LINK strongly supports the proposal to remove or avoid demersal hydraulic gear from this possible MPA.
Research is required to investigate the impact of demersal dredge on sandeel. The SNH advice states “Whilst the use of other types of dredges do cause sub-surface abrasion, given the high energy environments that sandeels live within, their use is not considered likely to affect the conservation objective for sandeels within the possible MPA”. Given that sandeels require the presence of oxygen to survive in the sediment, and the oxic layer in the seabed sediment is rarely more than 8 cm deep in the North Sea (Lohse et al. 1996 ), we can assume sandeels exist in the sediment within the top 8cm. Currie and Parry (1996) found that dredge penetrated to 6cm in sandy sediment and Hall-Spencer et al (1999) found that a significant change in suspended sediment following similar activity on sandy sediment lasted for 15 hours. Before this pressure can be dismissed in this site, robust evidence must be presented that shows that it is not impacting on the achievement of the conservation objective for sandeels.
RSPB Scotland operates a reserve on the Island of Mousa and at Sumburgh Head which act as attractions for local, national and international tourists that visit the site, specifically to see breeding seabirds. These seabirds are reliant on the health of the nearby prey stocks and as indicated above. Many are declining at Mousa and Sumburgh, as well as other colonies along the Shetland coastline.
Visitors to the island use a ferry named ‘The Mousa Boat’ which is owned and operated by three members of the local community. Puffincam, a webcam placed in a puffin burrow, was cited by many visitors as their reason for visiting Shetland (this included people from California, Sweden, Switzerland and Austria). RSPB works in partnership with Promote Shetland.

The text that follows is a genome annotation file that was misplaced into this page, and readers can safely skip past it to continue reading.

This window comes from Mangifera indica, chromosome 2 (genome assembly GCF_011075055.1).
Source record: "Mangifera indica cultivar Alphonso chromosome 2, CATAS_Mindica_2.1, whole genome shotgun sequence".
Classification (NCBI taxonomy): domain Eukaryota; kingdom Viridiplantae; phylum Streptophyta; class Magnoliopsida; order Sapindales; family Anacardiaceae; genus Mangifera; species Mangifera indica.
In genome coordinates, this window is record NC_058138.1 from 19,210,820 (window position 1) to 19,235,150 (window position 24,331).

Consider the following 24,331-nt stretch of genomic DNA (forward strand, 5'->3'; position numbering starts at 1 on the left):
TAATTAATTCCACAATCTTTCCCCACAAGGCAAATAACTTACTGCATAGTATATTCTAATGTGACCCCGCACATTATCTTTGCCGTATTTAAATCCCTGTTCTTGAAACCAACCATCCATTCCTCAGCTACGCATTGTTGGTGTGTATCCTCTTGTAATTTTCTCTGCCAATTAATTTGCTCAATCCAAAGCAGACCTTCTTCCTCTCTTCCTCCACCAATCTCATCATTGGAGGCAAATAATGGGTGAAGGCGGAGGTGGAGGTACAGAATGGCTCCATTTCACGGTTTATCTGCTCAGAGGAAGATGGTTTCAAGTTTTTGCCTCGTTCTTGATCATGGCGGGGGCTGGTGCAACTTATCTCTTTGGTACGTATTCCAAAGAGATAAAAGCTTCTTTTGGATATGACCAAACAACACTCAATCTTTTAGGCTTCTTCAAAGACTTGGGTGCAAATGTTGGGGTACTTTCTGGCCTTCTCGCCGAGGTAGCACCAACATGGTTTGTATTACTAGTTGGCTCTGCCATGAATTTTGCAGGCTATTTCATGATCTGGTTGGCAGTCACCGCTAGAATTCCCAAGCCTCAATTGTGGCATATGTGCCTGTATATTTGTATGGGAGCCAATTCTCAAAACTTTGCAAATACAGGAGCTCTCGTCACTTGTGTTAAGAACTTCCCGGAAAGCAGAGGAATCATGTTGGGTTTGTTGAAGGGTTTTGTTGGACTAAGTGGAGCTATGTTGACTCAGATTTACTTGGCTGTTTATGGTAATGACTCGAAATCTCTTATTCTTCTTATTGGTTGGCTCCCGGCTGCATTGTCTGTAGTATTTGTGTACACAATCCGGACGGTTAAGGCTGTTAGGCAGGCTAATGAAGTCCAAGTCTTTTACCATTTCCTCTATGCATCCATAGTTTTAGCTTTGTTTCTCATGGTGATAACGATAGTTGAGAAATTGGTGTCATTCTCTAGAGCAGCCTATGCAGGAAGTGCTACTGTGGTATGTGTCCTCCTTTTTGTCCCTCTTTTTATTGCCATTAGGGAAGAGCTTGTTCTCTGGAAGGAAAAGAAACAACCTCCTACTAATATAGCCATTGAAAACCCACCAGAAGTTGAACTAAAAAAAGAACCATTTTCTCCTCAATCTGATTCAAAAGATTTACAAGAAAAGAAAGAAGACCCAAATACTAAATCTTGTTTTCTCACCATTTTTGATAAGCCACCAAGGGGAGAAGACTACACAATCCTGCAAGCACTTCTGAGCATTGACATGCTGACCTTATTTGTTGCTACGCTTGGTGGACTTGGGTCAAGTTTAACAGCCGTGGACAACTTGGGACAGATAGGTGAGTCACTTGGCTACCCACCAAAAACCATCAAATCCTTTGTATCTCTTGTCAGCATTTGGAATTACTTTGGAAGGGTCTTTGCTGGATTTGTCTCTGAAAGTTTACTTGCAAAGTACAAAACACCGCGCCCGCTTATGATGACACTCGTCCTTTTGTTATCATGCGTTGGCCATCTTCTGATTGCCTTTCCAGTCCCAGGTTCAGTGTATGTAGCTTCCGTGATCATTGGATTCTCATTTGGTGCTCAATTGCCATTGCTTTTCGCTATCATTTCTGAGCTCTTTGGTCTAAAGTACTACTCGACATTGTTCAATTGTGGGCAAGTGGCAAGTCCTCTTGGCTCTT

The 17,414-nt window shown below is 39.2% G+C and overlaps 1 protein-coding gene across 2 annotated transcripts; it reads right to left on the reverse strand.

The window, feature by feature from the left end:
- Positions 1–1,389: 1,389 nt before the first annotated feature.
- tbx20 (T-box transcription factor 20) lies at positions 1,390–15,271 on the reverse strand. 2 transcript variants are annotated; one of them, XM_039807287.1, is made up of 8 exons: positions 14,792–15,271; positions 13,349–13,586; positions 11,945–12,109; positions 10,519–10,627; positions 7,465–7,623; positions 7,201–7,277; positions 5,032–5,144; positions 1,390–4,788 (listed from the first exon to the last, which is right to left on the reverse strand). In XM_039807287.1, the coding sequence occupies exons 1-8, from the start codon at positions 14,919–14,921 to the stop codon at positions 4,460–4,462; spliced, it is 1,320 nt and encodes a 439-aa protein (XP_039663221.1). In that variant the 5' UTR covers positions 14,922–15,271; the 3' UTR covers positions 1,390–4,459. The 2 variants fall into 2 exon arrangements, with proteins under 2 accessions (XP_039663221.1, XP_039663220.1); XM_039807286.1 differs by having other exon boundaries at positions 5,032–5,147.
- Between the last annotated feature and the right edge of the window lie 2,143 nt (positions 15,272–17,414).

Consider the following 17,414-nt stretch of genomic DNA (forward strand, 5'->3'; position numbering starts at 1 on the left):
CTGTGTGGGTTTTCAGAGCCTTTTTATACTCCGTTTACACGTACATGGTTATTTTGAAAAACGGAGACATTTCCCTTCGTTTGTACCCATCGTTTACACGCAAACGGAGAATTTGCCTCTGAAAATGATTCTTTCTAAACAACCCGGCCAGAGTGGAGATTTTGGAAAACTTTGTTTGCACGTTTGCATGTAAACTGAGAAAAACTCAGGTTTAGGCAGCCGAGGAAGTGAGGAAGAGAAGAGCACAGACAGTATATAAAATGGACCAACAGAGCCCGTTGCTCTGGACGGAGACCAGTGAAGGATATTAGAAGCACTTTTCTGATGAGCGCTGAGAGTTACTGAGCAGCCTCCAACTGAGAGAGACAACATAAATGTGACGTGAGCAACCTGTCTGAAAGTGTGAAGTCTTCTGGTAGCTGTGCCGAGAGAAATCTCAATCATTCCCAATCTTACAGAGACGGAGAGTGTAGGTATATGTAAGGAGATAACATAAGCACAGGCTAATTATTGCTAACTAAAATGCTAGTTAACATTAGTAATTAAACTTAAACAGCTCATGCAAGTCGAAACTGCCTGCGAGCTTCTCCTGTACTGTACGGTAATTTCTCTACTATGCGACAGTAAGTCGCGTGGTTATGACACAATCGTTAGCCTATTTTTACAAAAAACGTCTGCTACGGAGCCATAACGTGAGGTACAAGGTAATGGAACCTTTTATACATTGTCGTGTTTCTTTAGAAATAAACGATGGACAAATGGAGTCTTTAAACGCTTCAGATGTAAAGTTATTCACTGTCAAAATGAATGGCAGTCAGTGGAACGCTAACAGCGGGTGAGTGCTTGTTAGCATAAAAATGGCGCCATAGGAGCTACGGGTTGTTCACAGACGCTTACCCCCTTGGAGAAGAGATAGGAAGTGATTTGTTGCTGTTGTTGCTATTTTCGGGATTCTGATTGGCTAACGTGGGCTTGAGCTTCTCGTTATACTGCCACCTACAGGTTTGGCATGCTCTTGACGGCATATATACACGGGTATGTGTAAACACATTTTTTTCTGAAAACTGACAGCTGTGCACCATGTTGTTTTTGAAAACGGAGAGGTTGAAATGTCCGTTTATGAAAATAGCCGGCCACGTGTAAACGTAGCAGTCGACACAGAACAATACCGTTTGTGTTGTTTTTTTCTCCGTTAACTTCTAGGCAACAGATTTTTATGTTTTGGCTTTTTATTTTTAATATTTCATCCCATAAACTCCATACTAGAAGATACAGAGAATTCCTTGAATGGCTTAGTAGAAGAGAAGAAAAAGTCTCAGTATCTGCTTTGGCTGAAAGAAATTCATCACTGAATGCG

A decrease in sandeel spawning stock biomass induces a higher cannibalism for cod and whiting, leading in turn to a decrease in spawning stock biomass and yield for those predator species. This should be considered as part of the environmental baseline and a switch away from cannibalism should be considered as a benefit of designating this site.
The potential value of the Mousa to Boddam possible MPA to divers and sea anglers has been estimated at £5.3 to £11.2 million based on willingness-to-pay measures (Kenter et al., 2013) . Kenter et al. also found important emotional and well-being benefits associated with the Mousa to Boddam possible MPA, with divers and anglers responding to questionnaire scoring >4 (out of a maximum score of 5) for therapeutic, spiritual and transformative wellbeing indicator values.
Strategic Environmental Assessment: The Scottish Government has obligations to conserve black guillemot, Arctic tern, storm petrel and common seal in the Mousa SSSI. Significant declines have been experienced by a number of these species. Proper conservation of the sandeel stock within this MPA could assist in the achievement of obligations in the other areas.
Where present, kelp habitats ought also to be protected in this pMPA to support wider ecosystem function, including black guillemot feeding.
Check out the official documents relating to the Mousa to Boddam MPA on the Scottish Natural Heritage website.
 Moussa to Boddam MPA site summary document, SNH